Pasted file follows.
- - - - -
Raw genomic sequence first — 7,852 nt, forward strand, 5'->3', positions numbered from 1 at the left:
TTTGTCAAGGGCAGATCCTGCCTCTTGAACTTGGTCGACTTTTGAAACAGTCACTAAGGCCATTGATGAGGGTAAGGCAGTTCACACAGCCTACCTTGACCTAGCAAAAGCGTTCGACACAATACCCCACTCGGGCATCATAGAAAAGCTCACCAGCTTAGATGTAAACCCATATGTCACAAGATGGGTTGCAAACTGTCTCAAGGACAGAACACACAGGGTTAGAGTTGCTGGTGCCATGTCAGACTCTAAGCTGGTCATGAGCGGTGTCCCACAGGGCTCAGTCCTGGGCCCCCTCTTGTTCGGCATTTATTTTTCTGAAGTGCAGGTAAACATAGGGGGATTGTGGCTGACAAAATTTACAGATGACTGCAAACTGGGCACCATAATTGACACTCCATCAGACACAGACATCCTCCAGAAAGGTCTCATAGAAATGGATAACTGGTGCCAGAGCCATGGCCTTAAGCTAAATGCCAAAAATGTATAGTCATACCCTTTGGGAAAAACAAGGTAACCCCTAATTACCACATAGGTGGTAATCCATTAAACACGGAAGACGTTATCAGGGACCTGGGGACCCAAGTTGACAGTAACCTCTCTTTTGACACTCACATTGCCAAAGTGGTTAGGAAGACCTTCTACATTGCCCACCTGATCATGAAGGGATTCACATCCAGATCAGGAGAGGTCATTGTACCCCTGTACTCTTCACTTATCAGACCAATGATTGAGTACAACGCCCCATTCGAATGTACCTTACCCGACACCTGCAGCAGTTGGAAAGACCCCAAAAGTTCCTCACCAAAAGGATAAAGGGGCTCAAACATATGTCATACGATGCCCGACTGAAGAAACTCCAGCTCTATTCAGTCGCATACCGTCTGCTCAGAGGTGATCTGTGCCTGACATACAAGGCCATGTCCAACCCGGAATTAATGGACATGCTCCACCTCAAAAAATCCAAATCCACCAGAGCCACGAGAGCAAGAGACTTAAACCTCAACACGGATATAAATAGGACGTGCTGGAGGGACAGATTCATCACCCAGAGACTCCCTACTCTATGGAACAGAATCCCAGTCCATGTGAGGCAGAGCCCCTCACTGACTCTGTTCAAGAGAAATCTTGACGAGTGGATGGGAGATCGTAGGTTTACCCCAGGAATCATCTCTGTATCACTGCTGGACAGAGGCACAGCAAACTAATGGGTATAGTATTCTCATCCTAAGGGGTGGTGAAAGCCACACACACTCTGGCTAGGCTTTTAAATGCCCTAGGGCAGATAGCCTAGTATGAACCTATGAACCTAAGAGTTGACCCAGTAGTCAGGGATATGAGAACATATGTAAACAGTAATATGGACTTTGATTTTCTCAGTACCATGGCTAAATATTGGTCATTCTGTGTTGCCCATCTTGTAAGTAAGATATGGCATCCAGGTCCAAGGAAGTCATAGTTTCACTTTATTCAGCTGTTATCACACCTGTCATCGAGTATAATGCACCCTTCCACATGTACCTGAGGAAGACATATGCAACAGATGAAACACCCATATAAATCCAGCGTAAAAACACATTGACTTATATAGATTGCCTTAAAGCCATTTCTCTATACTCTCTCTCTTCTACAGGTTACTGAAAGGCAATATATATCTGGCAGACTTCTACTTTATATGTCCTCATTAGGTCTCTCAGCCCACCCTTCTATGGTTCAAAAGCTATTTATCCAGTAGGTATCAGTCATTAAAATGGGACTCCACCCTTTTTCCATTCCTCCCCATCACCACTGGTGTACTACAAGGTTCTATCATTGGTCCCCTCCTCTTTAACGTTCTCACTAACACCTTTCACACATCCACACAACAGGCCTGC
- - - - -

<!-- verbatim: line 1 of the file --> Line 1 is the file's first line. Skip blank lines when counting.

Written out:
Raw genomic sequence first — 7,852 nt, forward strand, 5'->3', positions numbered from 1 at the left: